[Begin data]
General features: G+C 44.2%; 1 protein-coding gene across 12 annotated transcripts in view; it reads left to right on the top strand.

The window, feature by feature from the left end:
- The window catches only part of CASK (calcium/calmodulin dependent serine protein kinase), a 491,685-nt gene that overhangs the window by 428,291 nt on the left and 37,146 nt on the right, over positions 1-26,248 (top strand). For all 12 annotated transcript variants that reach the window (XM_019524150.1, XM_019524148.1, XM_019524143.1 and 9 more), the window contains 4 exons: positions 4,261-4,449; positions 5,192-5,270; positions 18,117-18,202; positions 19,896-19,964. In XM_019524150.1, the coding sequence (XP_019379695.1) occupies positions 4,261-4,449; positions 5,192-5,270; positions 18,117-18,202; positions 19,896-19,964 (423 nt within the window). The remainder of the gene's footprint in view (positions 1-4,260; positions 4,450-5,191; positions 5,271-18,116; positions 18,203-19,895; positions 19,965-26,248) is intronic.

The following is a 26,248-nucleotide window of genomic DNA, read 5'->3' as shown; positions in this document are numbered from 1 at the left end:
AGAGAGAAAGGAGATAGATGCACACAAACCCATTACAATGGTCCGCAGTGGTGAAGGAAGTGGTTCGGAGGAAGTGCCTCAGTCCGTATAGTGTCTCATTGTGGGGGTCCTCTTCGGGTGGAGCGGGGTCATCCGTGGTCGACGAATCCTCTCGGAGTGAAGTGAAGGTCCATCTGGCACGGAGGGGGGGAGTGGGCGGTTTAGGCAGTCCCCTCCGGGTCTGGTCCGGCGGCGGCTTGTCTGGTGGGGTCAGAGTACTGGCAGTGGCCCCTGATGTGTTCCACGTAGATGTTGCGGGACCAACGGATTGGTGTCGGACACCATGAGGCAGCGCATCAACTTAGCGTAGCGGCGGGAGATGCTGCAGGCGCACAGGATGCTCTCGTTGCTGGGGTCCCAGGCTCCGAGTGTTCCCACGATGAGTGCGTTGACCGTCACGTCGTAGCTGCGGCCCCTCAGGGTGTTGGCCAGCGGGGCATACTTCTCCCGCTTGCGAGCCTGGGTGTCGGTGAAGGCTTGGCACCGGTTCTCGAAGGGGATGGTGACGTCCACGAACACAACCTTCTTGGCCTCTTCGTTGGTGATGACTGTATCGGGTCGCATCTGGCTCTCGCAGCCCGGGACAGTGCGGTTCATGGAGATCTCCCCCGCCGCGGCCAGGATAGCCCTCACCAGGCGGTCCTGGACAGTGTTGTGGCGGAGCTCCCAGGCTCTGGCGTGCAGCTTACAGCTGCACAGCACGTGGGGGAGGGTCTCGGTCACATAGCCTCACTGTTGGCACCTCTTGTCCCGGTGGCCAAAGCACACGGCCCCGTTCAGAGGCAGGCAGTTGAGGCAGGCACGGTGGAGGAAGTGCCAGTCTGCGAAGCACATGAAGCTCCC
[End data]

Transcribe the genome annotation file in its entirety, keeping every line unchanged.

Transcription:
General features: G+C 44.2%; 1 protein-coding gene across 12 annotated transcripts in view; it reads left to right on the top strand.

The window, feature by feature from the left end:
- The window catches only part of CASK (calcium/calmodulin dependent serine protein kinase), a 491,685-nt gene that overhangs the window by 428,291 nt on the left and 37,146 nt on the right, over positions 1-26,248 (top strand). For all 12 annotated transcript variants that reach the window (XM_019524150.1, XM_019524148.1, XM_019524143.1 and 9 more), the window contains 4 exons: positions 4,261-4,449; positions 5,192-5,270; positions 18,117-18,202; positions 19,896-19,964. In XM_019524150.1, the coding sequence (XP_019379695.1) occupies positions 4,261-4,449; positions 5,192-5,270; positions 18,117-18,202; positions 19,896-19,964 (423 nt within the window). The remainder of the gene's footprint in view (positions 1-4,260; positions 4,450-5,191; positions 5,271-18,116; positions 18,203-19,895; positions 19,965-26,248) is intronic.

The following is a 26,248-nucleotide window of genomic DNA, read 5'->3' as shown; positions in this document are numbered from 1 at the left end:
AGAGAGAAAGGAGATAGATGCACACAAACCCATTACAATGGTCCGCAGTGGTGAAGGAAGTGGTTCGGAGGAAGTGCCTCAGTCCGTATAGTGTCTCATTGTGGGGGTCCTCTTCGGGTGGAGCGGGGTCATCCGTGGTCGACGAATCCTCTCGGAGTGAAGTGAAGGTCCATCTGGCACGGAGGGGGGGAGTGGGCGGTTTAGGCAGTCCCCTCCGGGTCTGGTCCGGCGGCGGCTTGTCTGGTGGGGTCAGAGTACTGGCAGTGGCCCCTGATGTGTTCCACGTAGATGTTGCGGGACCAACGGATTGGTGTCGGACACCATGAGGCAGCGCATCAACTTAGCGTAGCGGCGGGAGATGCTGCAGGCGCACAGGATGCTCTCGTTGCTGGGGTCCCAGGCTCCGAGTGTTCCCACGATGAGTGCGTTGACCGTCACGTCGTAGCTGCGGCCCCTCAGGGTGTTGGCCAGCGGGGCATACTTCTCCCGCTTGCGAGCCTGGGTGTCGGTGAAGGCTTGGCACCGGTTCTCGAAGGGGATGGTGACGTCCACGAACACAACCTTCTTGGCCTCTTCGTTGGTGATGACTGTATCGGGTCGCATCTGGCTCTCGCAGCCCGGGACAGTGCGGTTCATGGAGATCTCCCCCGCCGCGGCCAGGATAGCCCTCACCAGGCGGTCCTGGACAGTGTTGTGGCGGAGCTCCCAGGCTCTGGCGTGCAGCTTACAGCTGCACAGCACGTGGGGGAGGGTCTCGGTCACATAGCCTCACTGTTGGCACCTCTTGTCCCGGTGGCCAAAGCACACGGCCCCGTTCAGAGGCAGGCAGTTGAGGCAGGCACGGTGGAGGAAGTGCCAGTCTGCGAAGCACATGAAGCTCCC